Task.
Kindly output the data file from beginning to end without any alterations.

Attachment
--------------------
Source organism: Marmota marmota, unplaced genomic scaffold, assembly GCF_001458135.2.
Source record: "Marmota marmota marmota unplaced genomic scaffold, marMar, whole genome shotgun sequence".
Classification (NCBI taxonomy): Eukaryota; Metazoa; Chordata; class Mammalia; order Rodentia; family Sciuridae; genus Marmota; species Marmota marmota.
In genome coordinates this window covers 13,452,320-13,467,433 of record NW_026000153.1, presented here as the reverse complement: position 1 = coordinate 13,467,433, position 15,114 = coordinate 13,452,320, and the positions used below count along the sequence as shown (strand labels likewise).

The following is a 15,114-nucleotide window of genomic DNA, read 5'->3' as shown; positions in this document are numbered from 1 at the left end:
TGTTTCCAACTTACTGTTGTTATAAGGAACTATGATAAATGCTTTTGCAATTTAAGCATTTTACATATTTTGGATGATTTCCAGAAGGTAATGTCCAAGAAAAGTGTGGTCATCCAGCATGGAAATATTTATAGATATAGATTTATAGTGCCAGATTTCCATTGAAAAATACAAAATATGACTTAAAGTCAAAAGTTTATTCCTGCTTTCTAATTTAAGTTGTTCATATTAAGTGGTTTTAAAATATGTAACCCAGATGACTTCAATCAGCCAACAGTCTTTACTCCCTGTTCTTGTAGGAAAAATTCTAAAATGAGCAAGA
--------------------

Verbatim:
Source organism: Marmota marmota, unplaced genomic scaffold, assembly GCF_001458135.2.
Source record: "Marmota marmota marmota unplaced genomic scaffold, marMar, whole genome shotgun sequence".
Classification (NCBI taxonomy): Eukaryota; Metazoa; Chordata; class Mammalia; order Rodentia; family Sciuridae; genus Marmota; species Marmota marmota.
In genome coordinates this window covers 13,452,320-13,467,433 of record NW_026000153.1, presented here as the reverse complement: position 1 = coordinate 13,467,433, position 15,114 = coordinate 13,452,320, and the positions used below count along the sequence as shown (strand labels likewise).

The following is a 15,114-nucleotide window of genomic DNA, read 5'->3' as shown; positions in this document are numbered from 1 at the left end:
TGTTTCCAACTTACTGTTGTTATAAGGAACTATGATAAATGCTTTTGCAATTTAAGCATTTTACATATTTTGGATGATTTCCAGAAGGTAATGTCCAAGAAAAGTGTGGTCATCCAGCATGGAAATATTTATAGATATAGATTTATAGTGCCAGATTTCCATTGAAAAATACAAAATATGACTTAAAGTCAAAAGTTTATTCCTGCTTTCTAATTTAAGTTGTTCATATTAAGTGGTTTTAAAATATGTAACCCAGATGACTTCAATCAGCCAACAGTCTTTACTCCCTGTTCTTGTAGGAAAAATTCTAAAATGAGCAAGA